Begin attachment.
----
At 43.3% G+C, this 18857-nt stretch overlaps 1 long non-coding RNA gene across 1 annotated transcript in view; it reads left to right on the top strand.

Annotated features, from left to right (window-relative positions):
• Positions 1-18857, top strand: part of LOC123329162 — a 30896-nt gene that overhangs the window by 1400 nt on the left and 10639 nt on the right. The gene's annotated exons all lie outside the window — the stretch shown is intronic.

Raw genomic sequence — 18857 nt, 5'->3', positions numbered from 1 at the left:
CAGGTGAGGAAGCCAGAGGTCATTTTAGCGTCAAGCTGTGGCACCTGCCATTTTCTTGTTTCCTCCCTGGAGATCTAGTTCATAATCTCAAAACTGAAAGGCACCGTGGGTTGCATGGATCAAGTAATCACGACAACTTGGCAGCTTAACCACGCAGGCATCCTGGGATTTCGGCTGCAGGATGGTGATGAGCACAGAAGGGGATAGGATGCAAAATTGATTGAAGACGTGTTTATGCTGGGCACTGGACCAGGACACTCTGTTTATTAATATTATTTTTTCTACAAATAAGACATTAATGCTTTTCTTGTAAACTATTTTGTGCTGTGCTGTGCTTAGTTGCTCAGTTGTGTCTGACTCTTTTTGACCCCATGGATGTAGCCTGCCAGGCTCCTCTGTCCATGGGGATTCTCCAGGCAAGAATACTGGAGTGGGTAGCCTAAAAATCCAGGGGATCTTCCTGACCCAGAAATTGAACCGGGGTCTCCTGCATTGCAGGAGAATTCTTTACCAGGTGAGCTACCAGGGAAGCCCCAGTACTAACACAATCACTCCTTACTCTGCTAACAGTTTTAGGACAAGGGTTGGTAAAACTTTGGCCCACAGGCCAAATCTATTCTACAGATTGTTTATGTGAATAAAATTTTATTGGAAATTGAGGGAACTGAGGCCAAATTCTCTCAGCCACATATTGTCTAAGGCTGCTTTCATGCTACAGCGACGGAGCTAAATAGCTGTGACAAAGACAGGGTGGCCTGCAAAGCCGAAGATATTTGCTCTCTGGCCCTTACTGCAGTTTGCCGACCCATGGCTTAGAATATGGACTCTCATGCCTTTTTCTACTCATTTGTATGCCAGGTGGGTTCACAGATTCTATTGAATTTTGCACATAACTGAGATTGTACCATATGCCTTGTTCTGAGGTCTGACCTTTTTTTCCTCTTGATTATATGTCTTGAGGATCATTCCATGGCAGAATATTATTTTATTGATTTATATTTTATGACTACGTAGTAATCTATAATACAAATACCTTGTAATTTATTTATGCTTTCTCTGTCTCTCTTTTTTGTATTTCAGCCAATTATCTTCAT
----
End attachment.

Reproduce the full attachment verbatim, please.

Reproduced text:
At 43.3% G+C, this 18857-nt stretch overlaps 1 long non-coding RNA gene across 1 annotated transcript in view; it reads left to right on the top strand.

Annotated features, from left to right (window-relative positions):
• Positions 1-18857, top strand: part of LOC123329162 — a 30896-nt gene that overhangs the window by 1400 nt on the left and 10639 nt on the right. The gene's annotated exons all lie outside the window — the stretch shown is intronic.

Raw genomic sequence — 18857 nt, 5'->3', positions numbered from 1 at the left:
CAGGTGAGGAAGCCAGAGGTCATTTTAGCGTCAAGCTGTGGCACCTGCCATTTTCTTGTTTCCTCCCTGGAGATCTAGTTCATAATCTCAAAACTGAAAGGCACCGTGGGTTGCATGGATCAAGTAATCACGACAACTTGGCAGCTTAACCACGCAGGCATCCTGGGATTTCGGCTGCAGGATGGTGATGAGCACAGAAGGGGATAGGATGCAAAATTGATTGAAGACGTGTTTATGCTGGGCACTGGACCAGGACACTCTGTTTATTAATATTATTTTTTCTACAAATAAGACATTAATGCTTTTCTTGTAAACTATTTTGTGCTGTGCTGTGCTTAGTTGCTCAGTTGTGTCTGACTCTTTTTGACCCCATGGATGTAGCCTGCCAGGCTCCTCTGTCCATGGGGATTCTCCAGGCAAGAATACTGGAGTGGGTAGCCTAAAAATCCAGGGGATCTTCCTGACCCAGAAATTGAACCGGGGTCTCCTGCATTGCAGGAGAATTCTTTACCAGGTGAGCTACCAGGGAAGCCCCAGTACTAACACAATCACTCCTTACTCTGCTAACAGTTTTAGGACAAGGGTTGGTAAAACTTTGGCCCACAGGCCAAATCTATTCTACAGATTGTTTATGTGAATAAAATTTTATTGGAAATTGAGGGAACTGAGGCCAAATTCTCTCAGCCACATATTGTCTAAGGCTGCTTTCATGCTACAGCGACGGAGCTAAATAGCTGTGACAAAGACAGGGTGGCCTGCAAAGCCGAAGATATTTGCTCTCTGGCCCTTACTGCAGTTTGCCGACCCATGGCTTAGAATATGGACTCTCATGCCTTTTTCTACTCATTTGTATGCCAGGTGGGTTCACAGATTCTATTGAATTTTGCACATAACTGAGATTGTACCATATGCCTTGTTCTGAGGTCTGACCTTTTTTTCCTCTTGATTATATGTCTTGAGGATCATTCCATGGCAGAATATTATTTTATTGATTTATATTTTATGACTACGTAGTAATCTATAATACAAATACCTTGTAATTTATTTATGCTTTCTCTGTCTCTCTTTTTTGTATTTCAGCCAATTATCTTCAT